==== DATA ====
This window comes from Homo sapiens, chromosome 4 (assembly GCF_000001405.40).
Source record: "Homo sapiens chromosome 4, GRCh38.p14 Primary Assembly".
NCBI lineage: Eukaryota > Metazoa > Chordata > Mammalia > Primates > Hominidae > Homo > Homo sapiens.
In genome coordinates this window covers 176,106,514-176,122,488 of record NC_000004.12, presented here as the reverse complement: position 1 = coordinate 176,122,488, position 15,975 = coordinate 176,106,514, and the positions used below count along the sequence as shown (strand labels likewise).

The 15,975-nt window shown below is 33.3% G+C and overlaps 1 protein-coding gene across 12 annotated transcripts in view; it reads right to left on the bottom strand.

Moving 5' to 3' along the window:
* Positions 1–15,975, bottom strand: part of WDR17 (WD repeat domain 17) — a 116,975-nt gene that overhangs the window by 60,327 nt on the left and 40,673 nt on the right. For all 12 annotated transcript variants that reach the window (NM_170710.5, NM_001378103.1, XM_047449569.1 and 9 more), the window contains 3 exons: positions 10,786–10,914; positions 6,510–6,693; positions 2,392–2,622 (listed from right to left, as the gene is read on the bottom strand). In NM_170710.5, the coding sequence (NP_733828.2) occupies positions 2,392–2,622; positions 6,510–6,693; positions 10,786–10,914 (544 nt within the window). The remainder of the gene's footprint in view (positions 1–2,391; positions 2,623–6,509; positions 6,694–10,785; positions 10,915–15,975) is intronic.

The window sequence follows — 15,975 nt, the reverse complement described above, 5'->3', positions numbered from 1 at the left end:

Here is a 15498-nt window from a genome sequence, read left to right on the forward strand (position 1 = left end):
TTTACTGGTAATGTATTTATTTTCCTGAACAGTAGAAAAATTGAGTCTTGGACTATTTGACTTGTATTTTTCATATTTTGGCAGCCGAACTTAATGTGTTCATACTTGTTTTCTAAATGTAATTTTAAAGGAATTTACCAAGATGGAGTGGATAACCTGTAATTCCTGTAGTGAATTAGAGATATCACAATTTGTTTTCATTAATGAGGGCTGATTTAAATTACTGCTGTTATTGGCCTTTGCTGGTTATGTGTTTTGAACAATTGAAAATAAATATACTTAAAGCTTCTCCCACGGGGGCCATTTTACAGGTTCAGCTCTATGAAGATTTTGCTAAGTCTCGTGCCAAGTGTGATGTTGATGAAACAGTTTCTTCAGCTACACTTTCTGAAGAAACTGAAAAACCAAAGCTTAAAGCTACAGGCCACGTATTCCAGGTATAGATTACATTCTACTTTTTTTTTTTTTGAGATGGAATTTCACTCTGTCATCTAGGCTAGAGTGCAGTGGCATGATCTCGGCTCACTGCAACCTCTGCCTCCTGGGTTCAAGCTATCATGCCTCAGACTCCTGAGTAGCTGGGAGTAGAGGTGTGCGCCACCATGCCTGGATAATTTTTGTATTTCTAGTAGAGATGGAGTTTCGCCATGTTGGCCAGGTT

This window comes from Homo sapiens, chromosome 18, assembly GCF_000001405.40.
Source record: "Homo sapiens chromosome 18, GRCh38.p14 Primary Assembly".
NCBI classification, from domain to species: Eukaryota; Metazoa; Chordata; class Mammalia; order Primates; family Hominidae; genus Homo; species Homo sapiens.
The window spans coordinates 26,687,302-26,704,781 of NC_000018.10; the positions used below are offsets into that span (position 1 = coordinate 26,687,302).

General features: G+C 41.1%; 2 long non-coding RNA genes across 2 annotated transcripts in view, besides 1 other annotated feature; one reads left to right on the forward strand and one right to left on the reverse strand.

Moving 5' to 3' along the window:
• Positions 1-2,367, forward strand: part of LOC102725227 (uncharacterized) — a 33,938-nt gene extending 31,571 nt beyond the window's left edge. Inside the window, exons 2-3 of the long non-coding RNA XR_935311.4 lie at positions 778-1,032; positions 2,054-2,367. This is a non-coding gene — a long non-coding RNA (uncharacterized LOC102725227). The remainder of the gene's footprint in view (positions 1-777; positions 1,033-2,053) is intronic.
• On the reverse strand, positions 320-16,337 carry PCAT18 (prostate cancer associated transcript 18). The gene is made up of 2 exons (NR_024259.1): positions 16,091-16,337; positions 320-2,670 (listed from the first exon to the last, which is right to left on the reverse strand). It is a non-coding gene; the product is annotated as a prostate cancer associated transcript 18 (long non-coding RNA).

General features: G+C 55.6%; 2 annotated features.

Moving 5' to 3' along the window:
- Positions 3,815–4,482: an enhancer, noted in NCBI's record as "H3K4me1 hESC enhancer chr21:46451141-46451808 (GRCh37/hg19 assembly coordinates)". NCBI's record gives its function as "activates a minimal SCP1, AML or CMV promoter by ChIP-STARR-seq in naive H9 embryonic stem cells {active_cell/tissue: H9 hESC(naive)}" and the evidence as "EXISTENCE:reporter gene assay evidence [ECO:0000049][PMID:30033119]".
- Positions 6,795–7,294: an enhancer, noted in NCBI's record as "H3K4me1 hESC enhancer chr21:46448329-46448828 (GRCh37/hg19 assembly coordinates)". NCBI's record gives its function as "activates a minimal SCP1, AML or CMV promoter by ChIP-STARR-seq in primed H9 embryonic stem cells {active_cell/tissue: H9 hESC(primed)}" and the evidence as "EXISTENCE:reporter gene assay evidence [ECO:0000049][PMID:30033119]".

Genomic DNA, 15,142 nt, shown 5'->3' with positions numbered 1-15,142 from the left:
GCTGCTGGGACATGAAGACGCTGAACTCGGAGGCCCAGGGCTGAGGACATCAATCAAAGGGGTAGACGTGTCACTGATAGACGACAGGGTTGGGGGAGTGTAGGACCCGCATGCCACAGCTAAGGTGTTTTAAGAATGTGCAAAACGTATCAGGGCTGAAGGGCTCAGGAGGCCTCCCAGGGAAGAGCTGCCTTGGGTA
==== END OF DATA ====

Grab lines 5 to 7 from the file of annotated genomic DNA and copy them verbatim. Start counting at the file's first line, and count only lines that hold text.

The 15,975-nt window shown below is 33.3% G+C and overlaps 1 protein-coding gene across 12 annotated transcripts in view; it reads right to left on the bottom strand.

Moving 5' to 3' along the window:
* Positions 1–15,975, bottom strand: part of WDR17 (WD repeat domain 17) — a 116,975-nt gene that overhangs the window by 60,327 nt on the left and 40,673 nt on the right. For all 12 annotated transcript variants that reach the window (NM_170710.5, NM_001378103.1, XM_047449569.1 and 9 more), the window contains 3 exons: positions 10,786–10,914; positions 6,510–6,693; positions 2,392–2,622 (listed from right to left, as the gene is read on the bottom strand). In NM_170710.5, the coding sequence (NP_733828.2) occupies positions 2,392–2,622; positions 6,510–6,693; positions 10,786–10,914 (544 nt within the window). The remainder of the gene's footprint in view (positions 1–2,391; positions 2,623–6,509; positions 6,694–10,785; positions 10,915–15,975) is intronic.